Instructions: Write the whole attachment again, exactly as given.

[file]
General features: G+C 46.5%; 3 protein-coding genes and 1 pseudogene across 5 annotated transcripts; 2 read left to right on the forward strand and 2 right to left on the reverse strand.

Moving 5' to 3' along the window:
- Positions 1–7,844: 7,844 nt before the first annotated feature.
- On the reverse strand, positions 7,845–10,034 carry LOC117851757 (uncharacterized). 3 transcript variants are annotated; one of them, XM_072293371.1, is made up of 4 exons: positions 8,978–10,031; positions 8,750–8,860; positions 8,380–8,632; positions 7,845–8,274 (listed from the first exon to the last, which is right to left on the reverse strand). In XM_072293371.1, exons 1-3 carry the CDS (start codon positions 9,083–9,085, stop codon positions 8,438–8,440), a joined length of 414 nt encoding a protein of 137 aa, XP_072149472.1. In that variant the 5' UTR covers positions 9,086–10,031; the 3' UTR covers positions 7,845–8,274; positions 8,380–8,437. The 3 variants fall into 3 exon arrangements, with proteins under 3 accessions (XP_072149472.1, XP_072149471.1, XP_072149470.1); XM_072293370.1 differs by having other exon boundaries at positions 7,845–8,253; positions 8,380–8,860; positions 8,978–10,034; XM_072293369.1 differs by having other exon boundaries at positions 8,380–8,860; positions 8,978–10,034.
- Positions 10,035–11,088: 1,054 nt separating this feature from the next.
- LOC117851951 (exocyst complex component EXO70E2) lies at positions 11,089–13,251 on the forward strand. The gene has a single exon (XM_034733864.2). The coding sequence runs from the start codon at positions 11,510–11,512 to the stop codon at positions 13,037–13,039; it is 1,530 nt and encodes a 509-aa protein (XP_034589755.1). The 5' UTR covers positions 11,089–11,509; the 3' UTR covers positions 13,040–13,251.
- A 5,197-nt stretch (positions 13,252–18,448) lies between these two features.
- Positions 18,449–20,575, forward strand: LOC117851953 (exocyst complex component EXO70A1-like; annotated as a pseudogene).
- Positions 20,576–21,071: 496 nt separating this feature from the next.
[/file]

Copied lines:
General features: G+C 46.5%; 3 protein-coding genes and 1 pseudogene across 5 annotated transcripts; 2 read left to right on the forward strand and 2 right to left on the reverse strand.

Moving 5' to 3' along the window:
- Positions 1–7,844: 7,844 nt before the first annotated feature.
- On the reverse strand, positions 7,845–10,034 carry LOC117851757 (uncharacterized). 3 transcript variants are annotated; one of them, XM_072293371.1, is made up of 4 exons: positions 8,978–10,031; positions 8,750–8,860; positions 8,380–8,632; positions 7,845–8,274 (listed from the first exon to the last, which is right to left on the reverse strand). In XM_072293371.1, exons 1-3 carry the CDS (start codon positions 9,083–9,085, stop codon positions 8,438–8,440), a joined length of 414 nt encoding a protein of 137 aa, XP_072149472.1. In that variant the 5' UTR covers positions 9,086–10,031; the 3' UTR covers positions 7,845–8,274; positions 8,380–8,437. The 3 variants fall into 3 exon arrangements, with proteins under 3 accessions (XP_072149472.1, XP_072149471.1, XP_072149470.1); XM_072293370.1 differs by having other exon boundaries at positions 7,845–8,253; positions 8,380–8,860; positions 8,978–10,034; XM_072293369.1 differs by having other exon boundaries at positions 8,380–8,860; positions 8,978–10,034.
- Positions 10,035–11,088: 1,054 nt separating this feature from the next.
- LOC117851951 (exocyst complex component EXO70E2) lies at positions 11,089–13,251 on the forward strand. The gene has a single exon (XM_034733864.2). The coding sequence runs from the start codon at positions 11,510–11,512 to the stop codon at positions 13,037–13,039; it is 1,530 nt and encodes a 509-aa protein (XP_034589755.1). The 5' UTR covers positions 11,089–11,509; the 3' UTR covers positions 13,040–13,251.
- A 5,197-nt stretch (positions 13,252–18,448) lies between these two features.
- Positions 18,449–20,575, forward strand: LOC117851953 (exocyst complex component EXO70A1-like; annotated as a pseudogene).
- Positions 20,576–21,071: 496 nt separating this feature from the next.